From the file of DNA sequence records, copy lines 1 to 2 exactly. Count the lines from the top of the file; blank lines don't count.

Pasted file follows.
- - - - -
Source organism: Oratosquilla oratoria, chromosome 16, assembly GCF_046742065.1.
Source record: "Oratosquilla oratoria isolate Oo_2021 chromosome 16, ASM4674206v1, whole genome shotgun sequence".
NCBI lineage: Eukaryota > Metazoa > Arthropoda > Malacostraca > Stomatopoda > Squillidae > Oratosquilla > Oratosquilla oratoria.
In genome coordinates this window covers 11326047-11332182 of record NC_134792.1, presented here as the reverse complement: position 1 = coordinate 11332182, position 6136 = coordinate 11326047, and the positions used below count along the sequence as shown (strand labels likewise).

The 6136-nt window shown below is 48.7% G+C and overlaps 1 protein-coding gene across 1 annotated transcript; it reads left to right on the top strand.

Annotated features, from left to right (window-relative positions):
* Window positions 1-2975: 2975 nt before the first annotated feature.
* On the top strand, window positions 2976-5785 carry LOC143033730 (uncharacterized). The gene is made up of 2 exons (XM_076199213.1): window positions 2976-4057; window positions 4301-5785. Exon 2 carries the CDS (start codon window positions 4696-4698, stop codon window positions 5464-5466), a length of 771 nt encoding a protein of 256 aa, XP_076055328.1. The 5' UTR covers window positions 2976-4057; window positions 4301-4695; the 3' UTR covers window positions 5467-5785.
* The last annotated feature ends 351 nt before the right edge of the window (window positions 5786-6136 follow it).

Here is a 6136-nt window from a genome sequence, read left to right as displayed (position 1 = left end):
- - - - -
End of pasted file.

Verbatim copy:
Source organism: Oratosquilla oratoria, chromosome 16, assembly GCF_046742065.1.
Source record: "Oratosquilla oratoria isolate Oo_2021 chromosome 16, ASM4674206v1, whole genome shotgun sequence".